Sneak Peaks

I’ve been working on quite a few new designs during the fall. Now, some of them are ready for sneak peaks!

A you may know, I like to create knit and crochet items along with sewn garments. Knitting and crocheting takes a longer time than sewing, so a lot of patience is needed when making patterns. Even a fast knitter takes more than a week to knit up a set of hat and wristlets, and a knit cardigan may take even longer to finish. Rewards are wonderful, though, and I’ve found that knitting and crocheting is a great way to unwind and relax.

A year ago, I finished a cardigan made with two light yarns, both upcycled. The cardigan quickly grew to be my favourite one, and as the nights grew dark again, I decided to turn it into a pattern. The blue cardigan was crocheted using a 5mm hook.

filet crochet cardigan made with two light yarns

The shape and feel of the cardigan appealed to me. As I’d chosen two yarns, it turned out decadently heavy.

For a fresh version to be written out as a pattern, I chose an upcycled cotton yarn, and a size 4mm hook. The cardigan is quick to make, but I lost interest in it five times in the process. As photoshoot-day crept closer, I decided to push the cardigan out. I finished it just three hours before it was time to take pictures! Trying it on for the first time after fully finishing it was nerve-wrecking, but the black cardigan proved pretty much perfect.

black filet crochet cardigan made with upcycled cotton yarn

Last for today, is a versatile set of hat and fingerless gloves. The hat and mitts are both knit with a glittery yarn, and feature seed stitch and cables. They both can be worn in two ways. Though I finished the set more than a year ago, it’s taken long to finish the process. I’m happy to let you know that the NightSky Set will be published just as soon as I put some finishing touches into the pattern.

I hope you’ll enjoy these upcoming designs!

Until next Wednesday.



Set of hat and fingerless gloves featuring seed stitch and cables

Hooded Shrug

Gothic girls love both shrugs and hoods. I combined both elements in a lace-trimmed Hooded Shrug. A touch of fairytale followed, at least in my mind, since the hood is large enough to hide under.

This shrug is best made with elastic fabrics. It comes in sizes S-L, and can be made with printed or patternless materials. Choose thick cotton for everyday wear, and make the shrug party-appropriate by using velvet or stretchy satin. Lace works well with this style, too, and not only for trimming. Lace fabric will turn this shrug extraordinary.

Hooded Shrug with lace trim

Shrugs are easy to wear, and to mix and match. They can be paired with skirts and tops along with dresses, and work exceptionally well with corsets. A longer blazer or cardigan is warmer, but when wearing corsets, you will want to show them off. A shrug brings both warmth and extra-coverage to shoulders and back while leaving the waist exposed.

My Hooded Shrug is snug-fitting. It has long, widening sleeves, and curved front pieces. The shrug closes at the neck with a single button, and is trimmed with lace all around. Sewing one is quite easy. Basic understanding on garment construction is a great help, but all in all this is a project suitable for beginners as well as for those with more experience.  Making one is a quick process: creating the model shrug only took three hours!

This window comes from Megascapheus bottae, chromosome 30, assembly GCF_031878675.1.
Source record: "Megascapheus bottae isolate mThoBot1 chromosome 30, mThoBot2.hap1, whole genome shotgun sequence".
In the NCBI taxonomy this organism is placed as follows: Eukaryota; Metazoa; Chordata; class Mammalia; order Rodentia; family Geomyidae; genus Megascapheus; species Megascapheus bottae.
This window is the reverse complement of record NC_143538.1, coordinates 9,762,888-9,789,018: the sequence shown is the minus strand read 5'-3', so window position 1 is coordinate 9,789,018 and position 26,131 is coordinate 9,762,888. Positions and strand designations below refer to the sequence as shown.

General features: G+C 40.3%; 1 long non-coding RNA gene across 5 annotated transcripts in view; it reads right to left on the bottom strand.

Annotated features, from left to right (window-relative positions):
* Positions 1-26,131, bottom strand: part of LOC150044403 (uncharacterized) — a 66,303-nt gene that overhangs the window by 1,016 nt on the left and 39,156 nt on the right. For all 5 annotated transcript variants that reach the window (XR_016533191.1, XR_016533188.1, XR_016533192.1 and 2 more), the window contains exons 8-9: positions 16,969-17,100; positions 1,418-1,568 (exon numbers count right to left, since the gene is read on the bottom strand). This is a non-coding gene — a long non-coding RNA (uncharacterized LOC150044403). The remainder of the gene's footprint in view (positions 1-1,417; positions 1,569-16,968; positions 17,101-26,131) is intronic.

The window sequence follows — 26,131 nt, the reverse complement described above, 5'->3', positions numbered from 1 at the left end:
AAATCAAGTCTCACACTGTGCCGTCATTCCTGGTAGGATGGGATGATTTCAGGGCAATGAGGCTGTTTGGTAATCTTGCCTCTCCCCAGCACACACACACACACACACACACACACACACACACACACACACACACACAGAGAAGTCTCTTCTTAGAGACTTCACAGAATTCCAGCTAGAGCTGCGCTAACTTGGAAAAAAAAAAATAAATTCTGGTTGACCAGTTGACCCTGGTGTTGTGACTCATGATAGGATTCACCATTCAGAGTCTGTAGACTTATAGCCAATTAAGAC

The pattern, like all our sewing patterns, comes with a fully illustrated sewing tutorial. It will guide you through the process of cutting and sewing the Hooded Shrug, and even help you with the lace trimming. Sewing is meant to be fun, and I wish creating this shrug will let you have lots of it.

I hope you’ll enjoy the Hooded Shrug sewing pattern!

Until next Wednesday.



Hooded Shrug with lace trim

BackLacing Blazer

I had a small piece of patterned wool. The fabric was nice and warm, and soft to the touch. I planned to turn it into a kilt-like skirt, but the fabric refused. It wanted to be a backlacing blazer with Gothic-inspired details.

It took quite a bit of planning to get every pattern piece cut from the tiny amount of fabric, but the blazer came to be.

The BackLacing Blazer is available as a sewing pattern in sizes 32-40.

BackLacing Blazer, front view

The snug little blazer is short of hem and tight of sleeve. It has a large, low-cut collar, and is best worn during late spring and early autumn. It works with high-waisted skirts and trousers along with both short and long dresses. Scarves add warmth to the revealing jacket, and help create unique looks.

The eye-cather to this blazer is on the back. Made with two separate pieces, this style is laced closed, and can be modified in size. The lacing is supported with rigilene-tape, and comes without a modesty flap for easy wear.

BackLacing Blazer, back view

The blazer is fully lined, and made with puff-sleeves. This makes the garment even more comfortable to wear: with more room at the shoulders, the jacket won’t feel constricting. Puff-sleeves help in making the shoulders look a bit wider, so this style works best on slender ladies.

The model blazer is made with patterned wool and a contrasting lining. For a more subdued look, try patternless fabric, and matching lining. For a bit more drama, choose black wool, and pair it with a blazing red lining and laces to match.

I hope you’ll enjoy the BackLacing Blazer sewing pattern!

Until next Wednesday.



BackLacing Blazer paired with Hi-Lo Velvet Skirt